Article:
Hey, are you, like, a teacher?
A lost new student is nervously asking for directions on the stairs here in the M.C. Escher Building. Or maybe I need some more commas to capture it: ‘Hey, are you, like, a teacher?’ No, that looks like way too many commas for how she said it. It’s always, like, fun to, like, imitate the language of, like, kids – especially if you don’t actually do it right and it drives your teenage children insane and makes young academics feel, like, they’re even more hip and cool with, like, youths. You sound like a totally lame wannabe to anyone under about 85 or something. And nobody says that anymore anyway. In fact, just talking about it is lame.
I sometimes get emails from students, even ones I don’t know, that start with ‘Hey’ and end with ‘Seeya’. A colleague of mine wonders whether students should be picked up on things like this so that they learn to communicate in more formal situations in order to do well for themselves in life. I generally let this kind of informality pass, but it does make me think about the kinds of communication skills that students need and how they acquire them.
When a new communication skills unit was being planned, some of the first comments I heard in my faculty were things like: ‘Good. Some of the students we get in these days wouldn’t know where to place a comma if their lives depended on it.’ (Picture Angelina Jolie’s nervous hands defusing a terrorist nuclear weapon.) In addition to the attractions of clarity for the reader, at least some of the demand for comma therapy and the like comes from a small black spot in most people’s hearts that believes in absolutes of correctness in language (and punctuation), as if they’re immutable laws of the universe rather than social conventions appropriate to different contexts and changing over time.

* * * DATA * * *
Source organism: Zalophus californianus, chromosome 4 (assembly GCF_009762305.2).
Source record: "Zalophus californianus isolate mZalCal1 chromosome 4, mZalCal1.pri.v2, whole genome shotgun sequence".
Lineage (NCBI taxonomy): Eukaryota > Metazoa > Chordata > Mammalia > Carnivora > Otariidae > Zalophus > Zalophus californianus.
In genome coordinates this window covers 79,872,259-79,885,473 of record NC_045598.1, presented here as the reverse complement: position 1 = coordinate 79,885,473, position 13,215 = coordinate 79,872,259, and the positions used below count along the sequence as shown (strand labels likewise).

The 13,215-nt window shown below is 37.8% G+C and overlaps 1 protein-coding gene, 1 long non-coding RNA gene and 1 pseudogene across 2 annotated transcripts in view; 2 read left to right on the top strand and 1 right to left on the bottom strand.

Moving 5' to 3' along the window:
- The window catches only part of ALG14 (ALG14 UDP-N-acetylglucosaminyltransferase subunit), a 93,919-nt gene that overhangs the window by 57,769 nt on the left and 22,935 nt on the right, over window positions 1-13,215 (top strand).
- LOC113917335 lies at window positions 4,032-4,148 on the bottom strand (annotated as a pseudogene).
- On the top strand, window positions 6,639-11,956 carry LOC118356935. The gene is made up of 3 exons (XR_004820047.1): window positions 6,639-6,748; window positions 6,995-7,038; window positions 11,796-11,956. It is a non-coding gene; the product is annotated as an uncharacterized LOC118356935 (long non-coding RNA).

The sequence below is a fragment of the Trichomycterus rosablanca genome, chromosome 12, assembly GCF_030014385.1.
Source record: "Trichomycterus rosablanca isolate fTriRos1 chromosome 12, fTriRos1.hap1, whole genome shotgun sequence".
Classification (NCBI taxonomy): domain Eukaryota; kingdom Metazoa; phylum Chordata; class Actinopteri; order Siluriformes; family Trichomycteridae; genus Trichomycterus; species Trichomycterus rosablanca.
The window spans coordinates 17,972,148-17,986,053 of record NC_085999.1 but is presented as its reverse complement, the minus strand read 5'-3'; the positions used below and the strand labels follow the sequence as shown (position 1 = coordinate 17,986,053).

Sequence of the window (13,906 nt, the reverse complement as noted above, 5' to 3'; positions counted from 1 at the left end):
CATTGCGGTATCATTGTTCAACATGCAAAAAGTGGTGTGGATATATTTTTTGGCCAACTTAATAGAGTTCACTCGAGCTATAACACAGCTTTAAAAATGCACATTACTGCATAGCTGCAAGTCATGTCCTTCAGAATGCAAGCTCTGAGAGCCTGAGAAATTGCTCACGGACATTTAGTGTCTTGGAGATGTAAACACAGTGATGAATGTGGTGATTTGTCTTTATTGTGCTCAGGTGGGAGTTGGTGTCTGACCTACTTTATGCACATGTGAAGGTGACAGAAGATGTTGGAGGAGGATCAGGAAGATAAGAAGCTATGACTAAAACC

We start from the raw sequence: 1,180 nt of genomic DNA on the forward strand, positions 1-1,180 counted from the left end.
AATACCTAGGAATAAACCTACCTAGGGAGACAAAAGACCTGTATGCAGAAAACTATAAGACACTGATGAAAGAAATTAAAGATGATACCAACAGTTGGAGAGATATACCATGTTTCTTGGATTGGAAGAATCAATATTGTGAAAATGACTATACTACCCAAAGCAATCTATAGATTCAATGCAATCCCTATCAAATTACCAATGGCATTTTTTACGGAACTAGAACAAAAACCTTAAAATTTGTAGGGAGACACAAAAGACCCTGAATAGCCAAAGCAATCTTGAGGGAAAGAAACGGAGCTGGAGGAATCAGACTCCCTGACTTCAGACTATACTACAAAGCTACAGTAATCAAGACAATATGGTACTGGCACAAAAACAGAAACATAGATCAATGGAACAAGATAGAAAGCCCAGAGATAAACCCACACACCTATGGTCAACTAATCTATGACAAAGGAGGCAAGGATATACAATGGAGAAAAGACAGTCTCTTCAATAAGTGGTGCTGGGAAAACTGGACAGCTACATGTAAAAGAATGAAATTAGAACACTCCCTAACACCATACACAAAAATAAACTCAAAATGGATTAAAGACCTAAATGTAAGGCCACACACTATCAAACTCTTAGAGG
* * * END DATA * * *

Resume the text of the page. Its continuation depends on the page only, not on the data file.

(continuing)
Colleagues in the Business School tell me that money is a good motivator – so maybe we should teach students about the Million Dollar Comma case, or have them read a letter-to-theeditor young-people-today what-are-they-teaching-them complaint by some employer about modern university graduates, so that they can learn the market value of communication skills. Not to mention the potential taxation implications of singular they.
There’s more than a bit of truth to the idea that you go to university so that you’ll sound like somebody who went to university (and put commas where they do). A large proportion of students want to communicate effectively and understand that there are social conventions for communication in different contexts, and are therefore motivated to work on their communication skills (and not just commas). But there are quite a few other students who need to be convinced.
A small-scale fictive study was conducted in a university tutorial class (n=25). Participants were asked to respond to a questionnaire consisting of five items. Perceived career value of academic skills was investigated using a five-point discrete visual analog scale indexed from 1 = Strongly disagree to 5 = Strongly agree. The median score was 3 for the item Academic writing develops skills that are valuable in non-academic careers. This result is interpreted as indicating that it looks a bit like they were probably pretty evenly divided on the point.
Even with specialist communication skills units, we are all still tasked with selling the value proposition that effective language skills are mission-critical learnings for a successful career in global arenas. If this is to gain traction with the client group, we need to talk to this issue and give space to new thinking about the ecosystem of our unit frameworks. Sure, it’s a challenge that needs to be managed and there’s the risk of some pushback, but with the right drivers in place we can circuit-break that. It’ll be so awesome. Who better than a university to teach people to communicate well, and appropriately.
Published in UWA News, 15 October 2012